I was auditioning all the time but not getting cast in anything, and eventually I knew I had to either get a "regular" job or move back home to Birmingham, which I could not bear to do. So, I started temping as a receptionist at a high-end fashion house that makes VERY expensive gowns for celebrities to wear at red carpet events. Every once in a while I would get to the studio early to walk into the showroom before the designers had come into work, and I would run my fingers over the silks and sequins on the dresses, imagining myself wearing them as I received one Tony award after another. If I stayed in this place, I knew I would have job security and benefits and a steady paycheck for the first time in my young life, but I also knew that working there would ensure that I'd never write the story I originally wanted for myself. It was a tough decision, some might even say a stupid one, but I trusted my gut, and within a week of quitting my receptionist job, I was hired as a waitress and cast in the chorus of a tiny production called "Bigfoot the Musical" in which I had two lines. I had no idea at the time, but "Bigfoot" was going to change everything I knew about where my story was going.
I spent my first few years in NYC trying to manage everything that I wanted to happen to me, mapping out exactly how I wanted to succeed. Some of it happened and some of it got derailed, but at one point I realized that the trick was not to get so caught up in the writing of my story, but to get caught up in the living of it. To recognize that there was power not only in changing the things I was unhappy with, but also in relinquishing control and letting myself get swept up in this beautiful life I was making for myself, the good AND the bad parts. Any normal person probably would have said no to accepting such a small role in a show like "Bigfoot the Musical," but I had just spent several months behind a desk answering phones all day, so there was comfort for me in returning to what I had spent so much time nurturing at Catawba; a passion for storytelling onstage, sharing a rehearsal space and harmonizing with beautiful voices. On our final night of performance, there was a man in the audience named Frank who for some reason was riveted by the delivery of my two lines I had in the show, (more proof for all of you theatre majors out there that there really are no small parts, only small actors!) Frank was friends with a producer who was looking to recast the title role in a musical he was working on, and within a week I had auditioned and been cast.
I graduated from chorus member of "Bigfoot the Musical" to my very first starring role at a prestigious theatre in Philadelphia, and over the course of the next several years, I joined the actors union, got an agent and a manager, and started working regularly in commercials, film, and television. This is how my story has gone. I never anticipated that film or TV was something that I would be a part of, was something that I would even enjoy, but it was, and I do. I graduated from steady employment in the entertainment industry to falling in love with Claire, my partner, who has supported and loved me courageously, and who has become an even bigger part of my story than I ever imagined another individual would. I graduated from falling in love to feeling brave enough to take my art seriously, starting my own web comic and freelancing as an illustrator. As of last week, I am officially a published author and artist, having contributed a comic I wrote and drew to an anthology called, "The Letter Q," a book about queer writers penning letters to themselves as young adults. Of all that I have accomplished in the 10 years since I have graduated from Catawba, this is the thing of which I am most proud, sharing my story with the LGBTQ community in support, love, and solidarity. It turns out that my story isn't about one trajectory at all. My story bounces around; it has highs and lows, it veers off in one direction and then reverses and revisits areas it passed by in other years. So far, I still have not made it to Broadway; instead I have found immense joy in crafting my own story-telling technique, connecting with other people who may not have a voice of their own, and I cherish this more than anything my 22-year-old self could have ever conjured.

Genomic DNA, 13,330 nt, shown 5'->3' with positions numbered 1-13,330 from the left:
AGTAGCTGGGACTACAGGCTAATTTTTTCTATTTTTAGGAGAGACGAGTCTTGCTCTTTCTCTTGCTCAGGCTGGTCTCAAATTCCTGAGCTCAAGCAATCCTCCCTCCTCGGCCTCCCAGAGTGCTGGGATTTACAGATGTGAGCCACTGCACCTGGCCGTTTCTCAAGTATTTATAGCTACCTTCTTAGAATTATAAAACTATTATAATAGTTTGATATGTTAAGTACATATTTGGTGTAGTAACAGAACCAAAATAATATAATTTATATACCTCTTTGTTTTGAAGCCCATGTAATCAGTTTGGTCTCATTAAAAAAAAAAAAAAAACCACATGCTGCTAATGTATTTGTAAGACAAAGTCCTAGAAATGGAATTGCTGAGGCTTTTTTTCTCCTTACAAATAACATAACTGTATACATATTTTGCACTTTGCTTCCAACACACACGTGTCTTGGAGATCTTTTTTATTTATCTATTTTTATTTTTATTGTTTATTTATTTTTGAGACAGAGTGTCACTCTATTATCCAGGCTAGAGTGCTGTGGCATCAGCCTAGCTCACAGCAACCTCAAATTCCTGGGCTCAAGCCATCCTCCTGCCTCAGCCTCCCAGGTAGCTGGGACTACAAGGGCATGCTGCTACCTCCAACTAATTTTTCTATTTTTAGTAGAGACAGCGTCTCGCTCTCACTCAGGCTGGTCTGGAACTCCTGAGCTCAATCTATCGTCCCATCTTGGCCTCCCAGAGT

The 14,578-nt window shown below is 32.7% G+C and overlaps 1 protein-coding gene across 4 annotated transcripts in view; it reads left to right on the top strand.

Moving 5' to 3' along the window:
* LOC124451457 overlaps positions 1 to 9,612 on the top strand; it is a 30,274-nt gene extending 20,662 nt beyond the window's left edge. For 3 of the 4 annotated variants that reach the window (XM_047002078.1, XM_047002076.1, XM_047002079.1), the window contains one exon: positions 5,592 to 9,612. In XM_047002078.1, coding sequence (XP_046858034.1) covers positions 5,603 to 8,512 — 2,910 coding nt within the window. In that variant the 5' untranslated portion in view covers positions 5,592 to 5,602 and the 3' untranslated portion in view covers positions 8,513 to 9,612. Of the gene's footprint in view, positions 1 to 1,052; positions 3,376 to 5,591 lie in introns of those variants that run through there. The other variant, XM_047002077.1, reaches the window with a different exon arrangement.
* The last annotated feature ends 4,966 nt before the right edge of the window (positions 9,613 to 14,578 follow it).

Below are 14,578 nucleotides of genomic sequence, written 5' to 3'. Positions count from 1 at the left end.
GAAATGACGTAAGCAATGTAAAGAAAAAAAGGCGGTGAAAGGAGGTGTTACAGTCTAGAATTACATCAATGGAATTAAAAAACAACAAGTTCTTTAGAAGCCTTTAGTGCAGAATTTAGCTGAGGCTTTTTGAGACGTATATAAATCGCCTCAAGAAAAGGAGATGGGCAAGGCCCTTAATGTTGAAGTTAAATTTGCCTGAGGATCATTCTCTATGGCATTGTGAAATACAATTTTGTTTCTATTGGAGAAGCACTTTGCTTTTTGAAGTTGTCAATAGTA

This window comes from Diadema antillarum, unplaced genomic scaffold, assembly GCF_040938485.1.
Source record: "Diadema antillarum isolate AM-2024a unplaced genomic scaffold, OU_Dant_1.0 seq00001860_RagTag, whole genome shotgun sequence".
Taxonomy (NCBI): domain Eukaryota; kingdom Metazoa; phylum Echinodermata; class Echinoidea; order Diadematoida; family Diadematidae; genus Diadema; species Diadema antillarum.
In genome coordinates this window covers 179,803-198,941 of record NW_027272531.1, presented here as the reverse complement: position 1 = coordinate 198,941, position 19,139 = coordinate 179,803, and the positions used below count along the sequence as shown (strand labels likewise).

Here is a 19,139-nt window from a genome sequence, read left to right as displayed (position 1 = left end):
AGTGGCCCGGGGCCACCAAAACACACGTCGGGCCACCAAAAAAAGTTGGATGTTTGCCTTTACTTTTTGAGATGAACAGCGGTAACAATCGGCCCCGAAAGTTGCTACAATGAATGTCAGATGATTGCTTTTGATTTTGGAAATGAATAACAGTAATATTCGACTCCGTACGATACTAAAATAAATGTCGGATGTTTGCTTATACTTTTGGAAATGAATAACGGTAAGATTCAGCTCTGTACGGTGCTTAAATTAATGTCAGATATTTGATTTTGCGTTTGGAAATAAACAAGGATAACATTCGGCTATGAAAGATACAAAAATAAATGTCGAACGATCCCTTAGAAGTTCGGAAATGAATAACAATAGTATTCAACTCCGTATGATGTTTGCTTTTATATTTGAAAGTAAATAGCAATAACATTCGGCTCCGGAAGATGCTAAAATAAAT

My hope for you, class of 2012, is that you embrace the responsibility of drafting your own stories with gratitude and grace, that you allow yourselves to get swept up in the beautiful, unexpected moments of your life without losing sight of what makes you feel both happy and whole. I urge you to write your stories with vigor and commitment. Allow yourself to make mistakes. Relish in the journey of your story, and remember to write in pencil.